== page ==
Is Food Sensual?

Don’t read that wrong–sensual, not necessarily sexual.

(Although it might be that, too.)

sen*su*al |ˈsen sh oōəl|

adjective

of or arousing gratification of the senses and physical

Last week I read (and really enjoyed Amy Frykholm’s) newest book, See Me Naked: Stories of Sexual Exile in American Christianity.

One of the things that surprised me most about the book was how much Frykholm talked about food in a book about sexuality. (Perhaps I could’ve anticipated this, being as she’s one of the contributors to The Spirit of Food, which I wrote about not too long ago here.) But food and sex share the dubious honor of being sites that are (or are thought to be) in conflict with what is spiritual. Frykholm’s reflections on her stories and those of others are stories of incarnation–of journeying toward and sometimes arriving at a place where faith is not disembodied and flesh with its needs and desires, is not seen as a threat to the spirit.

In the book, Frykholm presents a pretty compelling picture of how American Christians of various stripes have viewed the sensory world with suspicion, a suspicion that cripples people by putting that which is embodied and that which is spiritual in conflict. Do you see American culture in this:

Instead of learning from the sensory world, we aim to control it. We put ourselves on diets to control rampant eating, but we are pitiful at tasting. We make budgets to control rampant consumerism, but we know very little about actual pleasure.”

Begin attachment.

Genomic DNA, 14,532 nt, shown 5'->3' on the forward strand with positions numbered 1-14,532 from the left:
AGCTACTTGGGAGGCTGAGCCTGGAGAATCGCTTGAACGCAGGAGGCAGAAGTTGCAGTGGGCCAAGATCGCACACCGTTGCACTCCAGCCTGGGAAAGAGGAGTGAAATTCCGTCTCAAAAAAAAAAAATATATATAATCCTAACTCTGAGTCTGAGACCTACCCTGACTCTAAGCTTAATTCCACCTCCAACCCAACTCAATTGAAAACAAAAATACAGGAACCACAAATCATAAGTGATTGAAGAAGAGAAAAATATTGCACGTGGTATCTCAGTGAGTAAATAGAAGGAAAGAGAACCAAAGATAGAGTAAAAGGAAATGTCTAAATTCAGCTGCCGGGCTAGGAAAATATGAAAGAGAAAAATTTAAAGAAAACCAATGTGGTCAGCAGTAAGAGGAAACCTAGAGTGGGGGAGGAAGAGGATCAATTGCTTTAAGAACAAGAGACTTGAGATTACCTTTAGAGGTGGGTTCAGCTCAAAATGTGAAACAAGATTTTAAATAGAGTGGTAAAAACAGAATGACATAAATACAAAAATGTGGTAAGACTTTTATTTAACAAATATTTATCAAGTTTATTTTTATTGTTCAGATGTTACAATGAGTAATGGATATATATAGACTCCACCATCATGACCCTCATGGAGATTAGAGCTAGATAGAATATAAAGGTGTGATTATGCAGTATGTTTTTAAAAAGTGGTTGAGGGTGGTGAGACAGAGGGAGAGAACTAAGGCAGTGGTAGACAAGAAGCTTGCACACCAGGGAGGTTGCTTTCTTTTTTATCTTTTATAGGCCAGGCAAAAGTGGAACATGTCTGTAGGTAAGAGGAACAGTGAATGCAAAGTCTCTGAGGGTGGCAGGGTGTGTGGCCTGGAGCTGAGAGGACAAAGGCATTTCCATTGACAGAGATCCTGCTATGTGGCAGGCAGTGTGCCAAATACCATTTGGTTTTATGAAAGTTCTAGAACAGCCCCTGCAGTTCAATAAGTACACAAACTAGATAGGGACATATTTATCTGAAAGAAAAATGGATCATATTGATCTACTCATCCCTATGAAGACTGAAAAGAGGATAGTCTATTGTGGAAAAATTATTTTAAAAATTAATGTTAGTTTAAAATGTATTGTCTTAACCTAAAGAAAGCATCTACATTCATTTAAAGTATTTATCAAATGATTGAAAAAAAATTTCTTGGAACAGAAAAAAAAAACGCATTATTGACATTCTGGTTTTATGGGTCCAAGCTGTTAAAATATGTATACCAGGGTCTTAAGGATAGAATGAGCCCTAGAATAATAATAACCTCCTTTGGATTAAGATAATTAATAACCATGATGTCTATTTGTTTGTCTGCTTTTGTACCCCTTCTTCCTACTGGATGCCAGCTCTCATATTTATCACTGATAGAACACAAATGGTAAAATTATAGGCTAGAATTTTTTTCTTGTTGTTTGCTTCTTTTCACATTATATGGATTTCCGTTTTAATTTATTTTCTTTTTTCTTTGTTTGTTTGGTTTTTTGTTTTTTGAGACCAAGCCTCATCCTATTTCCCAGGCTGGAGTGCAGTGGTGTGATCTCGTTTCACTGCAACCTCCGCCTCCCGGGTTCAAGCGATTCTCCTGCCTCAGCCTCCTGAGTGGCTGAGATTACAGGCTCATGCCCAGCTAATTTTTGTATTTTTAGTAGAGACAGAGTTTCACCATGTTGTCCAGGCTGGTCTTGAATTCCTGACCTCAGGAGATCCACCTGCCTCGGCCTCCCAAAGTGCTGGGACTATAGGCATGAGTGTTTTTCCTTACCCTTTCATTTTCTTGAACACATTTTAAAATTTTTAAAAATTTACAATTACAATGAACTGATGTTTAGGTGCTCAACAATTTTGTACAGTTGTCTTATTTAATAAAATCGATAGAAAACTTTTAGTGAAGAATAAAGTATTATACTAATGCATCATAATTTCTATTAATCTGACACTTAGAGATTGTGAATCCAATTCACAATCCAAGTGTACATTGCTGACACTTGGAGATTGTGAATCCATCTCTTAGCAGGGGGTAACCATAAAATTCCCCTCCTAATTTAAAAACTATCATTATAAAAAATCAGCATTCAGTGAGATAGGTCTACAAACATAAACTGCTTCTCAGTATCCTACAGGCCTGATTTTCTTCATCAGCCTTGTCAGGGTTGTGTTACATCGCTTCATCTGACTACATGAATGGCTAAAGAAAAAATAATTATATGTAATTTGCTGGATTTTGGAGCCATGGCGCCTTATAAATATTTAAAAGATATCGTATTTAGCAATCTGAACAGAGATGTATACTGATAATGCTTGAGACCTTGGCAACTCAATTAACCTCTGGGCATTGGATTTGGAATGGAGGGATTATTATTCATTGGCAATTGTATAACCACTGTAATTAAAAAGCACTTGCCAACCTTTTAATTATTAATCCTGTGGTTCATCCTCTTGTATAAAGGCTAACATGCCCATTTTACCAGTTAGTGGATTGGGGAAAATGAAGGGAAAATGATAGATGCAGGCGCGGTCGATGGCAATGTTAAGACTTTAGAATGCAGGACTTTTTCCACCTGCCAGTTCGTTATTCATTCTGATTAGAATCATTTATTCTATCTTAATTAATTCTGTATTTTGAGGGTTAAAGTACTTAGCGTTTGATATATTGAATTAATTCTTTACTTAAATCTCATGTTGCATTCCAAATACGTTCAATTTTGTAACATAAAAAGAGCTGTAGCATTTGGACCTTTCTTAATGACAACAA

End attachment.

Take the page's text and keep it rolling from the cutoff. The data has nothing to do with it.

At one time in my life, I felt pretty sure that if I could just love Jesus more, I would not need to eat much more than the bare minimum needed to live. Those were the days of diet Coke, butterless toast, and  “just vinegar on the salad, please.” Those were the days when I though enjoying food was dangerous if not sinful. I am glad those days are gone.

Because despite what a current popular Christian diet book says, food is God’s love made delectable. Sure, the fact that food sustains us points to God’s sustaining love. But the fact that food is delicious, beautiful, and pleasurable is not an accident, a trap, a temptation, or something unfortunate. Food is delicious, beautiful, and pleasurable because God is.

{Read Rachel Kramer Bussel’s post at HuffPo Food on the sensuality of food here.}

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